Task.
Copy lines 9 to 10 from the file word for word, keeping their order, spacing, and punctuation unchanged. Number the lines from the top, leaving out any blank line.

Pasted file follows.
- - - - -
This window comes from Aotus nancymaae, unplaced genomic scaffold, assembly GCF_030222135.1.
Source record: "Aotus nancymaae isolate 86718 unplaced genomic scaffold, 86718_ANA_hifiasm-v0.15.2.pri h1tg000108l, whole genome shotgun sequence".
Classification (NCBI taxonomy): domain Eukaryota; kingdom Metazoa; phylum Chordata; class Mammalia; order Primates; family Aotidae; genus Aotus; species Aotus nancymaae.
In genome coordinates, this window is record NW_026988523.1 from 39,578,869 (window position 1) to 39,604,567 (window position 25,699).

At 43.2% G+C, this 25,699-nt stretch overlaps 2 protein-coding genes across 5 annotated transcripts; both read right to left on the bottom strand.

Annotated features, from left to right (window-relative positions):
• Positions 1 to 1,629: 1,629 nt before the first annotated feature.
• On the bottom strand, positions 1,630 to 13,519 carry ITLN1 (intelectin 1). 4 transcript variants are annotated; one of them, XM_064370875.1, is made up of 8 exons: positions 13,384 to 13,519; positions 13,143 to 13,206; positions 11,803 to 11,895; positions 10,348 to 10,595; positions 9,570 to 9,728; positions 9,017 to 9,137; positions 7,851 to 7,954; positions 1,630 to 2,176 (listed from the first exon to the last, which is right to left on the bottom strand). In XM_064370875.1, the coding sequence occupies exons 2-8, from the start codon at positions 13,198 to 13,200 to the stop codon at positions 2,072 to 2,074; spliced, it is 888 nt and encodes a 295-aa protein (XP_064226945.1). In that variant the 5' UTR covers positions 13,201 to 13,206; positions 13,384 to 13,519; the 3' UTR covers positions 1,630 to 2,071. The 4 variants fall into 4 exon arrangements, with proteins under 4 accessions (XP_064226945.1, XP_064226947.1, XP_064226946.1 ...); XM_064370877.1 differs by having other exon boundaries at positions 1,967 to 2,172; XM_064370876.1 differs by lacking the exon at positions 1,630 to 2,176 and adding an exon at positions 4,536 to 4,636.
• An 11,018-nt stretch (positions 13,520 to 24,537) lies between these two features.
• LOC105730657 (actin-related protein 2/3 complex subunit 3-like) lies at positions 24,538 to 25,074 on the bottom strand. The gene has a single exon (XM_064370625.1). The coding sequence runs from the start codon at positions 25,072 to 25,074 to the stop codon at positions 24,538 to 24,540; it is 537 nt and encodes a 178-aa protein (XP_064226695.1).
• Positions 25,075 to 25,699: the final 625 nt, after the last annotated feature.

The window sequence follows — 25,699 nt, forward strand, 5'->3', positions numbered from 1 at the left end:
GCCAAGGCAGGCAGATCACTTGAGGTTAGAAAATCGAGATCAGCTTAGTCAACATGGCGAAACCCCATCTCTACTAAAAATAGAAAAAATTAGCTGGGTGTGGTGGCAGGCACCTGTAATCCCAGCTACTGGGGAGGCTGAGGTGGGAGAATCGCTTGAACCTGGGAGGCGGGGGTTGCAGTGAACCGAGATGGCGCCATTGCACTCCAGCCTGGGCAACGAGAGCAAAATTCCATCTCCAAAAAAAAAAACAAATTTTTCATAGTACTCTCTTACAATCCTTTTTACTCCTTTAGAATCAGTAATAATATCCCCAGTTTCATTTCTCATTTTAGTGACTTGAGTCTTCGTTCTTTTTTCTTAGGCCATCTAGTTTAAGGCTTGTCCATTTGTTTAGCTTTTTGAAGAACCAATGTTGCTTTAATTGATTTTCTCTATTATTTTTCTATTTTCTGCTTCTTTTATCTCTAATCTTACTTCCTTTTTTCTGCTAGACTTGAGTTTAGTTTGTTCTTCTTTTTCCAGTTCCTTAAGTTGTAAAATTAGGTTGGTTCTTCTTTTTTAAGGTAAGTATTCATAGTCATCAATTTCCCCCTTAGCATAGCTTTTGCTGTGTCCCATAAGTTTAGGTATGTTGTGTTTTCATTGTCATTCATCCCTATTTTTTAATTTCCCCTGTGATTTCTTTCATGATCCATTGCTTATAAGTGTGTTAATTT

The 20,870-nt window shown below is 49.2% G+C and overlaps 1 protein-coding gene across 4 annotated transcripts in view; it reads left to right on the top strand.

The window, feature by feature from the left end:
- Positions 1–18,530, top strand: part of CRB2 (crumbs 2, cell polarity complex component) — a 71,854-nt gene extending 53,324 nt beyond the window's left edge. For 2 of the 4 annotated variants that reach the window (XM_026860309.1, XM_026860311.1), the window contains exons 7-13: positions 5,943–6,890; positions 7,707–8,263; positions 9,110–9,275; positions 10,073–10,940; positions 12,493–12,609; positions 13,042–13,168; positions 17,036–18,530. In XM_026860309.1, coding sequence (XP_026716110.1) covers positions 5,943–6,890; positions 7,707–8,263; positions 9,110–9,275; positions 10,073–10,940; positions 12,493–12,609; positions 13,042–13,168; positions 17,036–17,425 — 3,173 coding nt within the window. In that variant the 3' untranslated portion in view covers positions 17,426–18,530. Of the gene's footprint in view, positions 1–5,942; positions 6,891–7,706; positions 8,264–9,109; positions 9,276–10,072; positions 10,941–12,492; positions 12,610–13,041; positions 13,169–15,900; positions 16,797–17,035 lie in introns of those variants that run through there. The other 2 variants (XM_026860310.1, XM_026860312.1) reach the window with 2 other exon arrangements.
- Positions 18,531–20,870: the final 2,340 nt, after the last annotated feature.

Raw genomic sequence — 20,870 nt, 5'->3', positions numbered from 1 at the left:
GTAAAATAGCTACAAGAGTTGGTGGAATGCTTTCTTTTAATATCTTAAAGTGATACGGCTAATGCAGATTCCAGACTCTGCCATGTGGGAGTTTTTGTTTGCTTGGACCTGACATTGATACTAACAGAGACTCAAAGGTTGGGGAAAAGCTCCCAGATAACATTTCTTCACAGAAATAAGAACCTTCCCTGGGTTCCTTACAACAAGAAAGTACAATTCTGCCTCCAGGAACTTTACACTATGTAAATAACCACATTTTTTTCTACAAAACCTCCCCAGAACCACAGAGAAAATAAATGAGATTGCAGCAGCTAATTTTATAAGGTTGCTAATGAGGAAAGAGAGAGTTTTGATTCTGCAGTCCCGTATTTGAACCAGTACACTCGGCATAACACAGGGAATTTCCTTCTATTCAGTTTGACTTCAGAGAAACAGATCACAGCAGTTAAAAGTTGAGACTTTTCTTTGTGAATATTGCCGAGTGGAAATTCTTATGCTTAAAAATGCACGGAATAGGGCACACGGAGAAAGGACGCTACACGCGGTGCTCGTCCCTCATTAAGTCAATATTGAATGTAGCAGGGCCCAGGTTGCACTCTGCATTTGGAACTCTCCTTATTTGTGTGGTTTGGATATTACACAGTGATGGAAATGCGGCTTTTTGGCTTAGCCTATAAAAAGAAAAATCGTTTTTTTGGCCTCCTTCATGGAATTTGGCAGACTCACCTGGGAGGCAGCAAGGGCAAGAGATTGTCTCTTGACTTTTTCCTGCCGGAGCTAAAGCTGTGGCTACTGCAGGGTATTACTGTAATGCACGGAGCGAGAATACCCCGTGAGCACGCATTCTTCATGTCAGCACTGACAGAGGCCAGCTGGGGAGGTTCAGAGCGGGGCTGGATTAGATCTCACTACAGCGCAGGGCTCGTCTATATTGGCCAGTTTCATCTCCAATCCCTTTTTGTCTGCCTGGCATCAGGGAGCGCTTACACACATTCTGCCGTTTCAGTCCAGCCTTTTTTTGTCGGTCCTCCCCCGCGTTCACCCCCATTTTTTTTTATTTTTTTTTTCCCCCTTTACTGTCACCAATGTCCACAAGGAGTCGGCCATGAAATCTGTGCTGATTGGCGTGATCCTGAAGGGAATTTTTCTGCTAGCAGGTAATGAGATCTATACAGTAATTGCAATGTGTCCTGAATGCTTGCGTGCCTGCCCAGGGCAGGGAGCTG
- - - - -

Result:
• An 11,018-nt stretch (positions 13,520 to 24,537) lies between these two features.
• LOC105730657 (actin-related protein 2/3 complex subunit 3-like) lies at positions 24,538 to 25,074 on the bottom strand. The gene has a single exon (XM_064370625.1). The coding sequence runs from the start codon at positions 25,072 to 25,074 to the stop codon at positions 24,538 to 24,540; it is 537 nt and encodes a 178-aa protein (XP_064226695.1).